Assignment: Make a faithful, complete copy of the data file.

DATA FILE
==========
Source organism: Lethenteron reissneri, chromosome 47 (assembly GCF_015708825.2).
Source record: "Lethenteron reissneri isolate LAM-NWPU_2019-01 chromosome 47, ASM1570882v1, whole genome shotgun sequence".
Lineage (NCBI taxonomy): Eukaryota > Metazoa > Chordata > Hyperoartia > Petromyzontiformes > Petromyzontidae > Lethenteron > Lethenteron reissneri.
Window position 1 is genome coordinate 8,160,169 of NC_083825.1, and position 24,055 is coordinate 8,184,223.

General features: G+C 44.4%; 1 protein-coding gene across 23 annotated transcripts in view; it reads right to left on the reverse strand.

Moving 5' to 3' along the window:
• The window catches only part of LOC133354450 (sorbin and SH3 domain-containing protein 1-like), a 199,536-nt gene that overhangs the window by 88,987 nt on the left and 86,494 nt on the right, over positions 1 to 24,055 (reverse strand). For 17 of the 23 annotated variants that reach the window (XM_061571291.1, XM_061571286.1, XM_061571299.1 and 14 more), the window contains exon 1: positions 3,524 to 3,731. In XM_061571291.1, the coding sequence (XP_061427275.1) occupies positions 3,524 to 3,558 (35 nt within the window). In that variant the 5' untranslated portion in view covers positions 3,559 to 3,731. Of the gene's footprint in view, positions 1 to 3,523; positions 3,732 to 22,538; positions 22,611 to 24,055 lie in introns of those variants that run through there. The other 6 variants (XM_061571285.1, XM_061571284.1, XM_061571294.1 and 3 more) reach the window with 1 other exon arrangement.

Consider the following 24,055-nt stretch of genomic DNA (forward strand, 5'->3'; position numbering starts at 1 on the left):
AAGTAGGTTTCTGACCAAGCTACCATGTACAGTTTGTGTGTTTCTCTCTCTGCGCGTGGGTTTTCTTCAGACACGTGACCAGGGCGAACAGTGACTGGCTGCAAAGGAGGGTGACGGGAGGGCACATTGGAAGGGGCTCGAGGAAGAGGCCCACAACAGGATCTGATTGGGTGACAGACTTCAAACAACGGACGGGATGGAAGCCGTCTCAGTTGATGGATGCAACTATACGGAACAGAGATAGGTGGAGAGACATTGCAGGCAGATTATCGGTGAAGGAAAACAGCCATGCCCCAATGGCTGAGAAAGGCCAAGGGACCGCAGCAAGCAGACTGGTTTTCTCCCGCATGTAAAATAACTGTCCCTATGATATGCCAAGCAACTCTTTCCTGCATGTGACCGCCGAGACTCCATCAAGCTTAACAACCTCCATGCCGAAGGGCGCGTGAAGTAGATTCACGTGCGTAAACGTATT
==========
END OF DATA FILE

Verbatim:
Source organism: Lethenteron reissneri, chromosome 47 (assembly GCF_015708825.2).
Source record: "Lethenteron reissneri isolate LAM-NWPU_2019-01 chromosome 47, ASM1570882v1, whole genome shotgun sequence".
Lineage (NCBI taxonomy): Eukaryota > Metazoa > Chordata > Hyperoartia > Petromyzontiformes > Petromyzontidae > Lethenteron > Lethenteron reissneri.
Window position 1 is genome coordinate 8,160,169 of NC_083825.1, and position 24,055 is coordinate 8,184,223.

General features: G+C 44.4%; 1 protein-coding gene across 23 annotated transcripts in view; it reads right to left on the reverse strand.

Moving 5' to 3' along the window:
• The window catches only part of LOC133354450 (sorbin and SH3 domain-containing protein 1-like), a 199,536-nt gene that overhangs the window by 88,987 nt on the left and 86,494 nt on the right, over positions 1 to 24,055 (reverse strand). For 17 of the 23 annotated variants that reach the window (XM_061571291.1, XM_061571286.1, XM_061571299.1 and 14 more), the window contains exon 1: positions 3,524 to 3,731. In XM_061571291.1, the coding sequence (XP_061427275.1) occupies positions 3,524 to 3,558 (35 nt within the window). In that variant the 5' untranslated portion in view covers positions 3,559 to 3,731. Of the gene's footprint in view, positions 1 to 3,523; positions 3,732 to 22,538; positions 22,611 to 24,055 lie in introns of those variants that run through there. The other 6 variants (XM_061571285.1, XM_061571284.1, XM_061571294.1 and 3 more) reach the window with 1 other exon arrangement.

Consider the following 24,055-nt stretch of genomic DNA (forward strand, 5'->3'; position numbering starts at 1 on the left):
AAGTAGGTTTCTGACCAAGCTACCATGTACAGTTTGTGTGTTTCTCTCTCTGCGCGTGGGTTTTCTTCAGACACGTGACCAGGGCGAACAGTGACTGGCTGCAAAGGAGGGTGACGGGAGGGCACATTGGAAGGGGCTCGAGGAAGAGGCCCACAACAGGATCTGATTGGGTGACAGACTTCAAACAACGGACGGGATGGAAGCCGTCTCAGTTGATGGATGCAACTATACGGAACAGAGATAGGTGGAGAGACATTGCAGGCAGATTATCGGTGAAGGAAAACAGCCATGCCCCAATGGCTGAGAAAGGCCAAGGGACCGCAGCAAGCAGACTGGTTTTCTCCCGCATGTAAAATAACTGTCCCTATGATATGCCAAGCAACTCTTTCCTGCATGTGACCGCCGAGACTCCATCAAGCTTAACAACCTCCATGCCGAAGGGCGCGTGAAGTAGATTCACGTGCGTAAACGTATT